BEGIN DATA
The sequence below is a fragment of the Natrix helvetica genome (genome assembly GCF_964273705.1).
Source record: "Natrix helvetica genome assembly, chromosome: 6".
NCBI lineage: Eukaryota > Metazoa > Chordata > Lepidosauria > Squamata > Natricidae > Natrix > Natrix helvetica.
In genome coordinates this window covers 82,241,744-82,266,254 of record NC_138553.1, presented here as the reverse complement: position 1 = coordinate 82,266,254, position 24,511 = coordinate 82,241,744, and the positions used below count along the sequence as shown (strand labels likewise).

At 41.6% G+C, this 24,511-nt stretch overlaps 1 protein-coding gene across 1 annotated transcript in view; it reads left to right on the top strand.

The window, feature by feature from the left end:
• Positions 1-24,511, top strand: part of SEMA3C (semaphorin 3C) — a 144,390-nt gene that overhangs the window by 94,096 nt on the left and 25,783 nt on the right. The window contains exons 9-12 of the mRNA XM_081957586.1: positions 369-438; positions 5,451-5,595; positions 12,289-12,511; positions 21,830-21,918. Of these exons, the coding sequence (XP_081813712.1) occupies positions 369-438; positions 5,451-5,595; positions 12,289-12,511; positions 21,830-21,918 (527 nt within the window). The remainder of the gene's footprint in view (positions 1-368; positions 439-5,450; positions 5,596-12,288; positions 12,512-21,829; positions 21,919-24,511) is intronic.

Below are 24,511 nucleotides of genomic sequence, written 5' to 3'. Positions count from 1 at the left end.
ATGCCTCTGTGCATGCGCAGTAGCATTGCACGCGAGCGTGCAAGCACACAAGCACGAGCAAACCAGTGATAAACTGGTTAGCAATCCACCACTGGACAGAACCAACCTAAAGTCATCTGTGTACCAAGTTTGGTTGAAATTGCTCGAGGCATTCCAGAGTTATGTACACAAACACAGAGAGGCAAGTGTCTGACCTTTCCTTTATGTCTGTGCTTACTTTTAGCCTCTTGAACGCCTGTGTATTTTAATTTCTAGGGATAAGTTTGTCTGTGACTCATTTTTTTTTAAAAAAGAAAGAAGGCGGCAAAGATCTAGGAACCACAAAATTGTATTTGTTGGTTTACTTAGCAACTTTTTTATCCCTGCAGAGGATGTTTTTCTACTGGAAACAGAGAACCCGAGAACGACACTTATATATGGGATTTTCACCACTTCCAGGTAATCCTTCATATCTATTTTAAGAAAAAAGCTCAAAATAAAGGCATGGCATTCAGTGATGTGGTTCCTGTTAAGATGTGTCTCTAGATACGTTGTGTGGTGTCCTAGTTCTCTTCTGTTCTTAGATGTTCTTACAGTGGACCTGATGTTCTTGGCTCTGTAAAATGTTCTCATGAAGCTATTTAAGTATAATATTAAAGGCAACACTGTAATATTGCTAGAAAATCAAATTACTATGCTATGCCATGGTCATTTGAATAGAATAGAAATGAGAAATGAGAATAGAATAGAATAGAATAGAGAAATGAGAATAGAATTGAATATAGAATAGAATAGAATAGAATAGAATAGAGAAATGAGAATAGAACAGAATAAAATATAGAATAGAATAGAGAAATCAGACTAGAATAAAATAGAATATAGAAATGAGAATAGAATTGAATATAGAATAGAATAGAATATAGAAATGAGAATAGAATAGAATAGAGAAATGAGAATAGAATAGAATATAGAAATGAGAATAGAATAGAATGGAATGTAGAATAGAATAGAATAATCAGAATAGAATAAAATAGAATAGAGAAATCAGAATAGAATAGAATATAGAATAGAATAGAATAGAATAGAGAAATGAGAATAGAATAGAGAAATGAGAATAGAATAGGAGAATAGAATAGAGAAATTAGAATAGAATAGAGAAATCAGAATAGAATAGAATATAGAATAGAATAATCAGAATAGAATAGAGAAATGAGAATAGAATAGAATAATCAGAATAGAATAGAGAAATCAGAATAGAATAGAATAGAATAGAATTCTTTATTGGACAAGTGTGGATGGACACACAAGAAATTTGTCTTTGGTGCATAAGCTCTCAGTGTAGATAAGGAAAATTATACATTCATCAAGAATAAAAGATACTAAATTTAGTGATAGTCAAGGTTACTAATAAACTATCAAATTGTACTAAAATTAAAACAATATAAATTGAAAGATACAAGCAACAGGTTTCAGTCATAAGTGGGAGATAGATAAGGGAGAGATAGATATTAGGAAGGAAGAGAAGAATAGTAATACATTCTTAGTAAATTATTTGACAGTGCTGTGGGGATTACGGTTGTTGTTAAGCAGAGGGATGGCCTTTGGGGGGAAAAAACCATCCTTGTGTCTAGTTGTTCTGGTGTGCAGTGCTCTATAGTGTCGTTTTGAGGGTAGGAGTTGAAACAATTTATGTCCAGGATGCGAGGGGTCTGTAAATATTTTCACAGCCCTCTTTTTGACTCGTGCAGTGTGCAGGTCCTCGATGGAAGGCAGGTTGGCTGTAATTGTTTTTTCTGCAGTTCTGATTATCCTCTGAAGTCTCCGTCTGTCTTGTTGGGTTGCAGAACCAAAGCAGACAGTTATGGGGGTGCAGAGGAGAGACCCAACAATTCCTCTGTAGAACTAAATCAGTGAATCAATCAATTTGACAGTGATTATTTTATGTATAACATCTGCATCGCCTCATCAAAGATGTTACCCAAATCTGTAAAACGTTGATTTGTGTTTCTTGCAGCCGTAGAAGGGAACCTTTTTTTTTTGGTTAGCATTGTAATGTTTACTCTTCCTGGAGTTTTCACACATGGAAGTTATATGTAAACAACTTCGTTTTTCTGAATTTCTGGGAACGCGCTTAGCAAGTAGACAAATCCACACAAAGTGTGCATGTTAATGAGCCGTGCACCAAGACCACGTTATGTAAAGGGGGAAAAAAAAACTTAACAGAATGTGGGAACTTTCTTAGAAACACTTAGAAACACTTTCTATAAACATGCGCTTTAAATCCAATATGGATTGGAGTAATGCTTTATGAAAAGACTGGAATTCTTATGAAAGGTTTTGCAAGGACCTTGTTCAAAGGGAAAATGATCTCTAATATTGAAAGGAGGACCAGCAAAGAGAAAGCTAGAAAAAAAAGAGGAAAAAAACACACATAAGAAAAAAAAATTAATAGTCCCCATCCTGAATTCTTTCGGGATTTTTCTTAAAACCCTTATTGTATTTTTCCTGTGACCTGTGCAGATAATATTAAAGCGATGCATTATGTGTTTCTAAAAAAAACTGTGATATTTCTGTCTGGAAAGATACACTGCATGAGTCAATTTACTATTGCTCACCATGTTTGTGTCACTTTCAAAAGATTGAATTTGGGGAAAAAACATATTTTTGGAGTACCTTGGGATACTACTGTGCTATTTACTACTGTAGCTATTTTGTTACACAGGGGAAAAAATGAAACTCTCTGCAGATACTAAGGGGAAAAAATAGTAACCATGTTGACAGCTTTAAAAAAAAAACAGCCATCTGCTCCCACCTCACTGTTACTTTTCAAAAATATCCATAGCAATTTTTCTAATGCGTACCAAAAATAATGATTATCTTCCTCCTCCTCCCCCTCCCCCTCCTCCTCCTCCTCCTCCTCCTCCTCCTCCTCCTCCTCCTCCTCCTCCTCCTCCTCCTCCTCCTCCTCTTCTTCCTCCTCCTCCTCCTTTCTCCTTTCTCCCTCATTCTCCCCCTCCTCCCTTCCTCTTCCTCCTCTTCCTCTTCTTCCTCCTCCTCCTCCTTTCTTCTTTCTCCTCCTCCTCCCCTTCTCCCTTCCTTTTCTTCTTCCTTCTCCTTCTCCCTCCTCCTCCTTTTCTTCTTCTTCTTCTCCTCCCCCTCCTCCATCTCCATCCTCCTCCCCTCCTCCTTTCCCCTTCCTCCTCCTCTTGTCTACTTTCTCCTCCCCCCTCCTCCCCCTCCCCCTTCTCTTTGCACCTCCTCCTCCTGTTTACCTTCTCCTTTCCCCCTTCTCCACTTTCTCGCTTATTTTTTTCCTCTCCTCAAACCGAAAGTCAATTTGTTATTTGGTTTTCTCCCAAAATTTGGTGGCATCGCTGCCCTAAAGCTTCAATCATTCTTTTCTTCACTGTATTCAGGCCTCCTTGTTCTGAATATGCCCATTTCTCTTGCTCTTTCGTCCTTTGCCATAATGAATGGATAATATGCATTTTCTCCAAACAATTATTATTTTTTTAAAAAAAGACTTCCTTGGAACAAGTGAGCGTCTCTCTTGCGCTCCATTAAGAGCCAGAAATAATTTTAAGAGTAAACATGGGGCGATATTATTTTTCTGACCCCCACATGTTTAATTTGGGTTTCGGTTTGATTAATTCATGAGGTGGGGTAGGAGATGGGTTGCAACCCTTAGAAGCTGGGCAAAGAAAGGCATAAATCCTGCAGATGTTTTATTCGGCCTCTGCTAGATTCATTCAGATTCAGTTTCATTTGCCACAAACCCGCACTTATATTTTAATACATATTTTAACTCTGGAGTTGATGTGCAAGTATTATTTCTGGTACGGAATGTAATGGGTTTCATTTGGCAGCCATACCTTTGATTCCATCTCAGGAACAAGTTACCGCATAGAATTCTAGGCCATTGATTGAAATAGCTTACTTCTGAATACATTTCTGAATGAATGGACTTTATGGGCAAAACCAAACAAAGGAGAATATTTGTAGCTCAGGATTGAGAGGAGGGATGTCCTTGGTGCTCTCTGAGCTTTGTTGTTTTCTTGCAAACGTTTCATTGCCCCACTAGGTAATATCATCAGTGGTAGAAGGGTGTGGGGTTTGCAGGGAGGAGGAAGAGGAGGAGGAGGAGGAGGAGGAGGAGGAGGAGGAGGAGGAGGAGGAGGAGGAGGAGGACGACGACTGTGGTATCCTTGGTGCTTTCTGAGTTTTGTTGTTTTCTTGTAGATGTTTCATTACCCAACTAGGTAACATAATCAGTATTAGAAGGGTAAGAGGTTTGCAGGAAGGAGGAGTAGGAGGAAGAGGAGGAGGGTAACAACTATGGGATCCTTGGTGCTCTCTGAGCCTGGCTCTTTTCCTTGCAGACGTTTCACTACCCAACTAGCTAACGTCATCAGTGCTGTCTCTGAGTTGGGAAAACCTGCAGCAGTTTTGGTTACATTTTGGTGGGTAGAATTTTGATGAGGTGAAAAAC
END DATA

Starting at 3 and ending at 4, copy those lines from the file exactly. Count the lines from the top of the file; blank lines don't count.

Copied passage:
NCBI lineage: Eukaryota > Metazoa > Chordata > Lepidosauria > Squamata > Natricidae > Natrix > Natrix helvetica.
In genome coordinates this window covers 82,241,744-82,266,254 of record NC_138553.1, presented here as the reverse complement: position 1 = coordinate 82,266,254, position 24,511 = coordinate 82,241,744, and the positions used below count along the sequence as shown (strand labels likewise).